I wonder if you could describe both the process of learning a foreign language and the way dictionaries are used with such precision, in such detail and above all so concisely, in prose. The distiction in this case must be between poetry and prose rather than verse and prose. I looked up "pawky" in my Collins Robert (in the unsoiled" part, I don't have to say)and,though both Oxford and Chambers, admit its existence, I found no reference to it. Traduction en Francais, s'il vous plait, M Bonden.

Sir Hugh said...

I know nothing of the rules of poetry writing so therefore my observations are subjective.

With the stress coming on the acute accent in ”mépriser” it seems to dilute what is virtually the same rhyming sound at the end of this word so it does not seem to stay in the mind by the time you arrive at “astray”. Also in the way that I think the French is pronounced the sound of the ending of “mépriser” is shorter and sharper than the way I would pronounce “astray”. The whole of the rest of the poem flows very well for me until I get to that line and then I seem to stumble.

Barrett Bonden said...

Plutarch: A very shrewd blow. My upstairs dictionary, The New Penguin, defines pawky (I'd checked before I posted the verse) but the key word in the definition is one of those nouns that the French make only the feeblest attempt to grasp. So, feebly, I offer beaucoup d'esprit or even feeblier très spirituel. However, Penguin does provide an alternative single-word definition which translates directly: sardonique. Neither definition catches any of the nuances I associate with pawky: slightly querulous, unexpected, under-privileged.

Your other point is of course the $64,000 one. As I wrote the thing I kept on asking myself whether prose wasn't the better alternative. And yet my interest in French can fairly be described as a passion, a subject fit for metre and rhyme. I fear you are paying me an undeserved compliment in the verse/poetry switch. My early misgivings were to avoid the end-product becoming doggerel.

Sir Hugh: Ah, but does the stress come on the first or second syllable of mépriser? In fact the problem you identify may hinge on whether "comically" is three or four syllables; if four it busts the scansion on "astray". You have a point anyway in that rhyming English with French is probably a no-no, hence my worries about doggerel.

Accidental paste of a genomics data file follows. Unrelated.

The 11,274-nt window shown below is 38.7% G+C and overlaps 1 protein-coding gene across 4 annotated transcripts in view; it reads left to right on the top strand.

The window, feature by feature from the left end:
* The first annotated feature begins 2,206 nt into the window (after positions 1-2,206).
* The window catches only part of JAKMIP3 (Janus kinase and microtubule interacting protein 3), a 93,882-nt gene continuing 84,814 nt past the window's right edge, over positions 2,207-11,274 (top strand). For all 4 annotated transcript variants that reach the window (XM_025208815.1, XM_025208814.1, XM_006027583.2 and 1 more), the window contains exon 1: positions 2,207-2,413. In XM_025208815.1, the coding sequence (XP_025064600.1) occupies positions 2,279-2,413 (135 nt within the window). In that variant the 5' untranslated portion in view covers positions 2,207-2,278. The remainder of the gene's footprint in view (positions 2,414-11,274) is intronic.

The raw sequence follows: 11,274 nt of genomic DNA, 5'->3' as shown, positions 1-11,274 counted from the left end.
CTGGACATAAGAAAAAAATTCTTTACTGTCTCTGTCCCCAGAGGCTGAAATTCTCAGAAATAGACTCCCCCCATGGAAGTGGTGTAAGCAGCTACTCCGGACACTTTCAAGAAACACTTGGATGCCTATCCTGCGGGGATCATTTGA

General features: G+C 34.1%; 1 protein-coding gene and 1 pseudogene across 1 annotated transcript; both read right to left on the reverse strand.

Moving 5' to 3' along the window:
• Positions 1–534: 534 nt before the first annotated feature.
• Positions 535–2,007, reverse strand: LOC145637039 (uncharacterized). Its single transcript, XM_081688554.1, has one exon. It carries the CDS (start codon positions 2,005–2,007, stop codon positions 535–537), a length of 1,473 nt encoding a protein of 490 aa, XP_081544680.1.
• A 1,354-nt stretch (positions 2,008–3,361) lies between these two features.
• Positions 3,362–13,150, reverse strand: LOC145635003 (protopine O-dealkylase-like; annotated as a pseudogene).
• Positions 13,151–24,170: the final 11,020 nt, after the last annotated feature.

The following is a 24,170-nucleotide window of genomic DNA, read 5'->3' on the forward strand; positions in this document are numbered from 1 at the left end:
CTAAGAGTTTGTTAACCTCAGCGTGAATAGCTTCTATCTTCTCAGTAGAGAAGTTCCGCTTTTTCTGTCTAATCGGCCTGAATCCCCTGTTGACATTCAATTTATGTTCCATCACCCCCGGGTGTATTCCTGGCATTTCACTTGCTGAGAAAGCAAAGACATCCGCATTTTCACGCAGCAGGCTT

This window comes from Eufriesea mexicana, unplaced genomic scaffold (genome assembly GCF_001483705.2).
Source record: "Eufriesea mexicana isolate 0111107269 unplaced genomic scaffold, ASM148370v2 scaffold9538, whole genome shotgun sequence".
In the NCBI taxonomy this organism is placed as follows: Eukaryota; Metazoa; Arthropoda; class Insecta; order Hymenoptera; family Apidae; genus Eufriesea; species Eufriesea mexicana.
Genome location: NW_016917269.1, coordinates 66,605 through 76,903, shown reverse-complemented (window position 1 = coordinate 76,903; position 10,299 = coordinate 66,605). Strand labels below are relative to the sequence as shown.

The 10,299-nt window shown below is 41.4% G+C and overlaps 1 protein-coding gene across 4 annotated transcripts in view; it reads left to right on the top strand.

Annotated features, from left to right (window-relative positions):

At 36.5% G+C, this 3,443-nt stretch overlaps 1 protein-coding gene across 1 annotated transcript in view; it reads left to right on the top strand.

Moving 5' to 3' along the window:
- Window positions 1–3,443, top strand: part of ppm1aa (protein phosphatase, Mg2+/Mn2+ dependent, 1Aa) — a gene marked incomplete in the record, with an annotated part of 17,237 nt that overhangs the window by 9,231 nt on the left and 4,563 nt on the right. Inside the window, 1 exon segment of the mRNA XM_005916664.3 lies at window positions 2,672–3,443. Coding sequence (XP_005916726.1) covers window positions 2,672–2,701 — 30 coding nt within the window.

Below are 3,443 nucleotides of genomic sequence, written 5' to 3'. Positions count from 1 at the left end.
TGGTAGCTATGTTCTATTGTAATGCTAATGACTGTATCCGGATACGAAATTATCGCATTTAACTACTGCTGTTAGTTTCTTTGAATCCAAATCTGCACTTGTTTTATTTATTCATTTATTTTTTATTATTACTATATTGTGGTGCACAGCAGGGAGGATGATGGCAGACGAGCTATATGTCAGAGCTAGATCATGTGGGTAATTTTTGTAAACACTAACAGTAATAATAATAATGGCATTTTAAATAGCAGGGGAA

The Crow said...

And yet, it was the word astray that gave me (Am-Eng-only speaker) a hint as to how I should pronounce mépriser. Which I very probably did mispronounce, anyway, in order to make it rhyme with astray.

Barrett Bonden said...

I thought you knew some French. Very heroic of you then to come up with a judgement about my noble, valiant, worthwhile passion. The verb in question is, as you guessed, pronouncd may-preez-ay. Sir Hugh's query has to do with where the stress falls - MAY-preez-ay or may-PREEZ-ay

Plutarch said...

For a long time I made the mistake of misplacing the emphasis on French words, and above all failing to realize that it usually comes on the last syllable. So I merely put this as a question. Isn't the emphasis on the last syllable in this case, hence it would it not indeed match that of the English word "astray?"

Barrett Bonden said...

The Crow/Plutarch: Or indeed may-preez-AY. I think I need to enter a darkened room, lie down and consider this. Along with that other pronunciational gem: ab-SO-lew-mont.

The Crow said...

BB, my French is limited to those words that were adopted into the English language and then mangled in American.

To attempt to master another language after the age of 18 or 19 requires not only passion bur dogged determination. Seems to me you have plenty of both. I have attempted to learn Spanish, but my brain doesn't seem cut out for the task. Either that, or I lack the passion and determination.

A cool cloth to the forehead is comforting, when I am faced with a darkened-room quandry. Perhaps it will help you, too.

:D